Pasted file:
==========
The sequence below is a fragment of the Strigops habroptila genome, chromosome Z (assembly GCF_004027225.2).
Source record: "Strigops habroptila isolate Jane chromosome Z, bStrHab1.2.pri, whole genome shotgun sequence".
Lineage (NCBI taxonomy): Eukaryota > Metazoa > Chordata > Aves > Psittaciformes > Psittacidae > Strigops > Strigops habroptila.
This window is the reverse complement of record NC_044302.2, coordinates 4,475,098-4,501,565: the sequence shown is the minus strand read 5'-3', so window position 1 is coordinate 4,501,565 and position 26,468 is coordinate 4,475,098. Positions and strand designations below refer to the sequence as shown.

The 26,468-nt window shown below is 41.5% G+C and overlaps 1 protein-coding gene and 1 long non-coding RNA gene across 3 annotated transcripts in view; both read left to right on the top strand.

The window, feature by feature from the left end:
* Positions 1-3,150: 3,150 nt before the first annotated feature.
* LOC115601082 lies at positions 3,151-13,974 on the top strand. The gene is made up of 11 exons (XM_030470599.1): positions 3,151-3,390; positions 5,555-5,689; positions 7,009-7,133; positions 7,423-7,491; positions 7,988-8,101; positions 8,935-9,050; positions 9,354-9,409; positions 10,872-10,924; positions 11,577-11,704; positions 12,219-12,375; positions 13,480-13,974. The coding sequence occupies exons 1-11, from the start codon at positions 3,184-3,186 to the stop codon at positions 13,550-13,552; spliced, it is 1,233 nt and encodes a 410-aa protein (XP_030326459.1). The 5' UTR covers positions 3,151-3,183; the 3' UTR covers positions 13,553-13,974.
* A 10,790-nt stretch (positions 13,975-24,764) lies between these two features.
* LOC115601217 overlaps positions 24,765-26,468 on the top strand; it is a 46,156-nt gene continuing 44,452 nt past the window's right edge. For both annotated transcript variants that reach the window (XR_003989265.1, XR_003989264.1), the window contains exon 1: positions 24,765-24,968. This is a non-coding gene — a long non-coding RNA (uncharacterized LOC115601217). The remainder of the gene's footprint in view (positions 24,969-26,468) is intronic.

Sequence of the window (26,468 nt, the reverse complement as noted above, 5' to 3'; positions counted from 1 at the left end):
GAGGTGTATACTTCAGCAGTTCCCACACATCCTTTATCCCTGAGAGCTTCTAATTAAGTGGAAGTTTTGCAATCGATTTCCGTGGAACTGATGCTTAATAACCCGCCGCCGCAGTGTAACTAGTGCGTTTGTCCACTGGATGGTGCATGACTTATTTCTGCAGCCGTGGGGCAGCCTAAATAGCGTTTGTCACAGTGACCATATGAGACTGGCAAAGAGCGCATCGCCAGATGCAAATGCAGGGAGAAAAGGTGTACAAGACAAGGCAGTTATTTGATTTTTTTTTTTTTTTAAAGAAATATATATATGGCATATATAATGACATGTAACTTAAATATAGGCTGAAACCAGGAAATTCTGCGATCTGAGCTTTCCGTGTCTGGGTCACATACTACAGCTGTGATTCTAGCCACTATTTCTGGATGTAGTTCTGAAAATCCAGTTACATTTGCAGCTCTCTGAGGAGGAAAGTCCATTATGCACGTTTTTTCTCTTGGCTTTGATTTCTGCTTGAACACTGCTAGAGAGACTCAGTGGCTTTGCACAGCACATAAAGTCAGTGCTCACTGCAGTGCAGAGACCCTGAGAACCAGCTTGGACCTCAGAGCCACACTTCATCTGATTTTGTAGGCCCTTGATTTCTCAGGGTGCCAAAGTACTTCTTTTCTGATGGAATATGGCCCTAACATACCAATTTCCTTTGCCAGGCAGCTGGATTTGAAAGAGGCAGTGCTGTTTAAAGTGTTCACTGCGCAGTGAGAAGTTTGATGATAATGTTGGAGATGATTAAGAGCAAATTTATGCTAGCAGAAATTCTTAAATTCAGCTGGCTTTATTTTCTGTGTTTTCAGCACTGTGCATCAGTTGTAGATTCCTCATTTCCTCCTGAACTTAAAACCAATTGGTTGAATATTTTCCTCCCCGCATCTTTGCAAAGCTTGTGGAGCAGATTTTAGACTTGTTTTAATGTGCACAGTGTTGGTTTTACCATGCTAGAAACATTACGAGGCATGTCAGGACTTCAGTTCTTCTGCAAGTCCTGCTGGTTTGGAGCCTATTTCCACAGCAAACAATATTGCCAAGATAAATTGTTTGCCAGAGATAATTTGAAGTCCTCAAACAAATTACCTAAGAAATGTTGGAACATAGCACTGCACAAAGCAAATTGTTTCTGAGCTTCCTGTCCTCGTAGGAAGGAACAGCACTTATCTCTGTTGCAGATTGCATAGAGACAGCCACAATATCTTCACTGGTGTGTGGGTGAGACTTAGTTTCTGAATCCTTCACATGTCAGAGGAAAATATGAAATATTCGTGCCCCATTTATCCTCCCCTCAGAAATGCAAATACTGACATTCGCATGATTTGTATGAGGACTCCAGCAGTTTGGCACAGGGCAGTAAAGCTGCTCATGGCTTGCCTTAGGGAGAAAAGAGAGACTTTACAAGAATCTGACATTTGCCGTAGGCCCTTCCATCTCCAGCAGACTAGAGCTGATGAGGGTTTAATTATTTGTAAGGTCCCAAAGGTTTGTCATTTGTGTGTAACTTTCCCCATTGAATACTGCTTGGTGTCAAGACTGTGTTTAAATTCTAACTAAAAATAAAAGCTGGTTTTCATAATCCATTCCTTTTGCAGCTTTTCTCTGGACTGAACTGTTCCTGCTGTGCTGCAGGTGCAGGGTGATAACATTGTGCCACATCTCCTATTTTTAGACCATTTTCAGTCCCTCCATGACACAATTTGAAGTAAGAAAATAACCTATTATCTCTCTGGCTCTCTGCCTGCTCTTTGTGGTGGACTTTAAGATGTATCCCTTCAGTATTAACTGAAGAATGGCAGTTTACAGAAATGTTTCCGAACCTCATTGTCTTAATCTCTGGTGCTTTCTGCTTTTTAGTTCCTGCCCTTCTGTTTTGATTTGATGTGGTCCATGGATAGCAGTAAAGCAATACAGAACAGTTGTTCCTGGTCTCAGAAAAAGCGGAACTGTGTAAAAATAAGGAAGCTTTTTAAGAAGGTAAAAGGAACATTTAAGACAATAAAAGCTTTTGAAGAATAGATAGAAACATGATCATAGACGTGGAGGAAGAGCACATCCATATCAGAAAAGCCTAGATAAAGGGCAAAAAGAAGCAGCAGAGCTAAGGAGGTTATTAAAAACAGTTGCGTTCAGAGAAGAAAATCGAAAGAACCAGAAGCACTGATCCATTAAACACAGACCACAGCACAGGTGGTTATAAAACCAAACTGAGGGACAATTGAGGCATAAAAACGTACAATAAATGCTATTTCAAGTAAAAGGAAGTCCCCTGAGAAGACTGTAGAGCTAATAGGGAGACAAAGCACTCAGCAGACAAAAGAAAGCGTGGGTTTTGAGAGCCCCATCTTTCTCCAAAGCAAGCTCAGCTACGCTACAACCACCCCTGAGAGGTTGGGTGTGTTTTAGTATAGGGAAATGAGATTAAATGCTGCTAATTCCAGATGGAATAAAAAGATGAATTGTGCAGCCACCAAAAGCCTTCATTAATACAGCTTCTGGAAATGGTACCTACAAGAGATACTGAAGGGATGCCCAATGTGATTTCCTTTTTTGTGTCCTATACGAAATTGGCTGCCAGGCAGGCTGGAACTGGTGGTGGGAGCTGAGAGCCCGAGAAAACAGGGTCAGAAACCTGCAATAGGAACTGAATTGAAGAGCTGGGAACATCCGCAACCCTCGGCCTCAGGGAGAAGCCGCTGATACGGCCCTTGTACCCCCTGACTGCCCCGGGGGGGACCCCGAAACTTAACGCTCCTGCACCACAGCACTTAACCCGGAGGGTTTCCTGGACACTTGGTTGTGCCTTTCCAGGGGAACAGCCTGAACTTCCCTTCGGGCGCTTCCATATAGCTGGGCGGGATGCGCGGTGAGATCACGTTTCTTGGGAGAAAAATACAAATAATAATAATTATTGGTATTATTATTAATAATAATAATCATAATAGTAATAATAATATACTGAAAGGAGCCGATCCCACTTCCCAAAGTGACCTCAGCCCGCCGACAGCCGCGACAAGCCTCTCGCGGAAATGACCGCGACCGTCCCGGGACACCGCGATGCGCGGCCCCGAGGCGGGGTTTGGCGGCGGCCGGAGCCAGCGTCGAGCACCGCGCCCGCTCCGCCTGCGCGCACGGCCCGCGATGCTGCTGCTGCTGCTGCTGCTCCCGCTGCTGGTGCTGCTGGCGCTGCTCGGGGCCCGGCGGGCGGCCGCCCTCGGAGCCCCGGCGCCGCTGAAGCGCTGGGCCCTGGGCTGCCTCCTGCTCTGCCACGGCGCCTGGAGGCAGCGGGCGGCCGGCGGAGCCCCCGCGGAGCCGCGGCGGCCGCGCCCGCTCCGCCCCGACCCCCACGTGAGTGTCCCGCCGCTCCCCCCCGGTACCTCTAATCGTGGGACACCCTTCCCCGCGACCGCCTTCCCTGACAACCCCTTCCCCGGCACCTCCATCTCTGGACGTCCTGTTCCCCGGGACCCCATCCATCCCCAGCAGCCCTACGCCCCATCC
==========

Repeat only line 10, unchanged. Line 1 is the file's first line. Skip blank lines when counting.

* LOC115601217 overlaps positions 24,765-26,468 on the top strand; it is a 46,156-nt gene continuing 44,452 nt past the window's right edge. For both annotated transcript variants that reach the window (XR_003989265.1, XR_003989264.1), the window contains exon 1: positions 24,765-24,968. This is a non-coding gene — a long non-coding RNA (uncharacterized LOC115601217). The remainder of the gene's footprint in view (positions 24,969-26,468) is intronic.